[Footnote 251: Called Charles Turner by Betagh.—E.]
On the 18th, we went to Port Praya, in the island of St Jago, but finding nothing here but fair promises, I resolved to proceed to the island of St Catharine on the coast of Brazil, in lat. 20 deg. 30’ S. in hopes of obtaining every thing necessary for our passage into the South Sea, as, according to the account of it by Frezier, it abounds in all the necessaries of life, such especially as are requisite in long voyages. We sailed therefore from Port Praya on the 20th of April, and had a very bad passage, as we were twenty-one days before we could pass the equinoctial. White between the two tradewinds, we had usually slight breezes, varying all round the compass, and sometimes heavy squalls of wind, with thunder, lightning, and rain. In short, the most variable weather that can be conceived, insomuch that we were fifty-five days between St Jago and St Catharines. On the 4th June we made Cape Frio, bearing W. seven leagues off our lat. by observation, 23 deg. 41’ S. On the 5th we met and spoke a ship, to which I sent Captain Hately to enquire the news on the coast, and gave him money to buy tobacco, as the Success had our stock on board. She was a Portuguese from Rio de Janeiro bound to Pernambuco, and had no tobacco; but Hately had laid out my money in unnecessary trifles, alleging they would sell for double the money at the next port.
[Footnote 252: This island is in 27 deg. 10’ S.]
[Footnote 253: Cape Frio is in 22 deg. 33’ S.]
[Captain Betagh gives a very different account of this matter, asserting that Shelvocke hoisted imperial colours and made the Portuguese ship bring to, on which Hately went aboard with a boat’s crew well armed, and put the Portuguese captain in such a fright, that he not only sent all sorts of refreshments on board the Speedwell, but a dozen pieces of silk flowered with gold and silver, worth about three pounds a yard, several dozens of China plates and basons, a Japan cabinet, and three hundred moidores in gold; ninety-six of which were afterwards found on Hately, when made prisoner by the Spaniards, when he had nearly been put to death for piracy on their account.]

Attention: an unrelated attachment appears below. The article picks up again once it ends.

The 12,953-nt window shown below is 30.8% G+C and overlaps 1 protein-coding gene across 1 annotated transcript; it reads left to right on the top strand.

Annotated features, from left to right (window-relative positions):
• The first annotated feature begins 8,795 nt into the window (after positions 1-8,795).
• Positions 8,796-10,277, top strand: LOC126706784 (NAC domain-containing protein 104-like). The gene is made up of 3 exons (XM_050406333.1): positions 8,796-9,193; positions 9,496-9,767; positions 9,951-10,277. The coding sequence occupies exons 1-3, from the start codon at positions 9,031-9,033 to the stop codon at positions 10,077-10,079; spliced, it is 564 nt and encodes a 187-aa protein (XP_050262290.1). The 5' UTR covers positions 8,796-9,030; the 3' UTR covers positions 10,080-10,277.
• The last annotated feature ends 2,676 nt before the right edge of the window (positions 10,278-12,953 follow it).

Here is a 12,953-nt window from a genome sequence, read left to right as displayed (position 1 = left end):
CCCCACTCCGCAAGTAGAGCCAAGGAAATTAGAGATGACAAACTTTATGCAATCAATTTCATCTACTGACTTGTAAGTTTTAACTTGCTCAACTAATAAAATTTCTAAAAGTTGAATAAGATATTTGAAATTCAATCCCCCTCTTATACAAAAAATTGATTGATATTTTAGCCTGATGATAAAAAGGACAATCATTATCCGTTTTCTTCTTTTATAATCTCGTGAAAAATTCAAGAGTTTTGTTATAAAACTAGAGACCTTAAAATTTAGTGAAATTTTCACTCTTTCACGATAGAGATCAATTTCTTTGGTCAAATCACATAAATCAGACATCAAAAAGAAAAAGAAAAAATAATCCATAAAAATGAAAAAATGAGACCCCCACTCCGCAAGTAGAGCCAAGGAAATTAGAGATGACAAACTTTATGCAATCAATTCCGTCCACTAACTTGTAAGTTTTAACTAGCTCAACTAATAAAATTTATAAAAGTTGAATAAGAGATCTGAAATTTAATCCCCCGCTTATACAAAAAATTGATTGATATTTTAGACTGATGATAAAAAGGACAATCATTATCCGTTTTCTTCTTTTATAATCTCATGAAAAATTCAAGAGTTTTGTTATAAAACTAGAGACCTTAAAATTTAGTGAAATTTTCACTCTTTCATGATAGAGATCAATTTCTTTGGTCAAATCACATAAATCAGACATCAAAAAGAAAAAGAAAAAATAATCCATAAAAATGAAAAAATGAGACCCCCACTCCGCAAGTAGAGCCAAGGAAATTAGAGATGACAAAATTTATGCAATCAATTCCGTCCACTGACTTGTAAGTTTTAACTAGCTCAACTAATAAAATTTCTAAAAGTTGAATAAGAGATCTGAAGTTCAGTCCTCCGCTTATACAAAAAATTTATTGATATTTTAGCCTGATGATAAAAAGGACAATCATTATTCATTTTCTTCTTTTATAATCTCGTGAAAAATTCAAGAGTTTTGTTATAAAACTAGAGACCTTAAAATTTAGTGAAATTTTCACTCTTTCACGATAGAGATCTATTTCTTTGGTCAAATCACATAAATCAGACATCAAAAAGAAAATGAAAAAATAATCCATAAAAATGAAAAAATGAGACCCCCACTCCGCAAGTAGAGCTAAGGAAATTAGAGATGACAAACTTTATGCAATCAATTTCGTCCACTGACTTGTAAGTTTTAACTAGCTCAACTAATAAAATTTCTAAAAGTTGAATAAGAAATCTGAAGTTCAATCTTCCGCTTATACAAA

[Footnote 254: It is almost unnecessary to point out, that this paragraph is an addition by Harris to the narrative of Shelvocke, extracted from the journal of Betagh.—E.]
We anchored at the island of St Catharine on the 23d June, where the carpenter went ashore with a gang to fell trees, and saw them into planks. The captain and inhabitants of the island came off to us daily with fresh provisions, which saved our sea-stores while we lay here. I also bought twenty-one beeves, 200 salted drom-fish of large size, and 150 bushels of cassado meal, called by the Portuguese farina de fao. This is about as fine as our oatmeal, and from it a very hearty food is prepared with little trouble. I also bought 160 bushels of calavances, partly for money at a dollar the bushel, and partly in exchange for salt, measure for measure; and likewise provided a quantity of tobacco for the crew.